Written Reply to Parliamentary Question on whether the Ministry intends to abolish the use of Current Estimated Potential (CEP) within the Civil Service

06 October 2020

Written Reply to Parliamentary Question on whether the Ministry intends to abolish the use of Current Estimated Potential (CEP) within the Civil Service

Parliamentary Sitting: 6 October 2020

Mr Louis Ng Kok Kwang: To ask the Prime Minister whether the Government intends to abolish the use of Current Estimated Potential (CEP) within the Civil Service.

Written Reply by Mr Chan Chun Sing, Minister for Trade & Industry and Minister-in-charge of the Public Service.

The Civil Service adopts the concept of Currently Estimated Potential (CEP) as a proxy of an officer’s potential. It is expressed in terms of the largest job responsibility level an officer is assessed to be capable of undertaking in his or her career in the Public Service. Today, it is used as a long-term talent development and succession planning tool for key leadership positions and a career management tool for progressing and developing officers. 

Last year, the Civil Service embarked on a review of the CEP system, as part of a proactive review of its Human Resource (HR) systems and policies, to support Public Sector Transformation. We concluded that while CEP is still a useful tool to identify and develop officers with leadership potential, we need to adapt its application in a few ways.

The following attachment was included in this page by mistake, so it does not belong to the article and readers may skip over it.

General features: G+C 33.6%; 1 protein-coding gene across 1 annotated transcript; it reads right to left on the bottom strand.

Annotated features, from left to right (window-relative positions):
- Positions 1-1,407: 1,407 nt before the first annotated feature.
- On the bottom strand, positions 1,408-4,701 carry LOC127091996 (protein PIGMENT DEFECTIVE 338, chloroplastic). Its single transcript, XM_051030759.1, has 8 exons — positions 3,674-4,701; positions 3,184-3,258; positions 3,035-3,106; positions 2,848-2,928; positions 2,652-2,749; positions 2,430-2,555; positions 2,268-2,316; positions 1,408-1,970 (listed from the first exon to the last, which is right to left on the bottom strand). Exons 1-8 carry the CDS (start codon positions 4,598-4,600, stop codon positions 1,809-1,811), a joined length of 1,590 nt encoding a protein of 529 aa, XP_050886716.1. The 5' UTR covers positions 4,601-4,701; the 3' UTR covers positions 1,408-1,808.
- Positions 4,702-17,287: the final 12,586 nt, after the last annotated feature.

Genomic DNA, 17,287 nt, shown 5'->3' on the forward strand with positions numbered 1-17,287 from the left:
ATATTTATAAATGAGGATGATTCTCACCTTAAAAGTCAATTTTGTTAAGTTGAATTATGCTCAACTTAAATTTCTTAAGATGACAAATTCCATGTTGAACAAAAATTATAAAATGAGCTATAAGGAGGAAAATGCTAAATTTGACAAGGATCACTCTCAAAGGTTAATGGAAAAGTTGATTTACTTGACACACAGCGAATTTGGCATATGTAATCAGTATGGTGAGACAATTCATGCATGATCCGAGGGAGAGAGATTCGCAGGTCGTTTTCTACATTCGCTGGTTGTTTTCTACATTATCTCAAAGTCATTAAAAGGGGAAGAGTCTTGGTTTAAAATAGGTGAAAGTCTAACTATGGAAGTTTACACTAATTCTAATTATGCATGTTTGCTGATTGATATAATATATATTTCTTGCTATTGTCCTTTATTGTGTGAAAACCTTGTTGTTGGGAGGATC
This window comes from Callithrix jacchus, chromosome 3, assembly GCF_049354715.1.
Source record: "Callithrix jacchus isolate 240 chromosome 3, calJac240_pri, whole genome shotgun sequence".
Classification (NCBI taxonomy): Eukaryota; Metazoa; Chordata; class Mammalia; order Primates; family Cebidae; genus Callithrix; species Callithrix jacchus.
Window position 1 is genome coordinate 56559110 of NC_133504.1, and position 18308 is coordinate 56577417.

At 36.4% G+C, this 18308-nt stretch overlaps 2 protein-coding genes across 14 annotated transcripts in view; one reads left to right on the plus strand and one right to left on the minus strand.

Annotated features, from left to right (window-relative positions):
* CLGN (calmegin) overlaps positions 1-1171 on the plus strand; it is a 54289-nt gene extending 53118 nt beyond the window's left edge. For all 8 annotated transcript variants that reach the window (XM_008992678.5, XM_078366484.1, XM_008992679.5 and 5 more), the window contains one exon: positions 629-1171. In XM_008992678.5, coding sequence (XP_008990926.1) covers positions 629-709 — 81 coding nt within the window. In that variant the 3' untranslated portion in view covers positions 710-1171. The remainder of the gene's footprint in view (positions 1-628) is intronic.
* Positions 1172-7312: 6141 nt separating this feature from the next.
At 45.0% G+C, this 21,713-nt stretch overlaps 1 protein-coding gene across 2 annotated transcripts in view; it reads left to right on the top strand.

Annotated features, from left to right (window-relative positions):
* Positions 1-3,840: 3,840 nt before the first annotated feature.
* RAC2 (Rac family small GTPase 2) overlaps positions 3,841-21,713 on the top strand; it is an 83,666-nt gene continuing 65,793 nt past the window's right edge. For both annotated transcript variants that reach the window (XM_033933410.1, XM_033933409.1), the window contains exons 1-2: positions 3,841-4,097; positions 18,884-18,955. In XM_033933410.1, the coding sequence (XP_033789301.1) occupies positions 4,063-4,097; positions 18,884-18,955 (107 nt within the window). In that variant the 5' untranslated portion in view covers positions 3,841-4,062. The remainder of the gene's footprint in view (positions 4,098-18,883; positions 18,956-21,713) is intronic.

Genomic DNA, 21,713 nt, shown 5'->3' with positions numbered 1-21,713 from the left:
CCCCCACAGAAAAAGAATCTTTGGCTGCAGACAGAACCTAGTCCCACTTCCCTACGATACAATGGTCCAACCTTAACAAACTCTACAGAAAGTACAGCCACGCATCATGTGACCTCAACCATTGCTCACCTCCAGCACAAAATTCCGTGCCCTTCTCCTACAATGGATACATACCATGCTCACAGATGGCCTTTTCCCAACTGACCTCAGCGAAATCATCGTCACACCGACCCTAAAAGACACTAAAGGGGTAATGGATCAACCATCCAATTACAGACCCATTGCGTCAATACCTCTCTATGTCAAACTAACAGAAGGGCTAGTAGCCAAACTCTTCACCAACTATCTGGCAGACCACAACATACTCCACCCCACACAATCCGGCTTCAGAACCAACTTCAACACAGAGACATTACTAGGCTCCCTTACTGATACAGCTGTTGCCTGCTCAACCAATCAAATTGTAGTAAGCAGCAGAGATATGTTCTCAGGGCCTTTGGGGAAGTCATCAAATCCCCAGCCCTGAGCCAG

First, we need to refresh what qualifies as having high CEP, or “leadership potential”. The set of leadership competencies has been refreshed to be more holistic. For instance, leaders must have the cognitive ability but also be able to build systems for the future, lead people well and have a good sense of the ground. These qualities will be consistently observed through job rotations as well as through new channels such as 360 feedback. 

Second, we will use CEP more lightly in our HR decisions. It is a means of identifying those with leadership potential for early development but will no longer be the single most important determinant of career development and progression. We will place greater weight on assessing officers’ demonstrated skills and competencies as part of performance management, progression, and talent identification and management. 

Third, we will place more emphasis on helping individuals identify their potential and career goals within the short to medium term of three to five years, and work with them on achieving these goals. The Public Service has started to expand training, job rotations and career coaching as we expect that as our operating landscape changes, the CEP of our officers will keep changing. What is important is to create the best conditions, for our officers to discover their passion and talents and to maximise their full potential.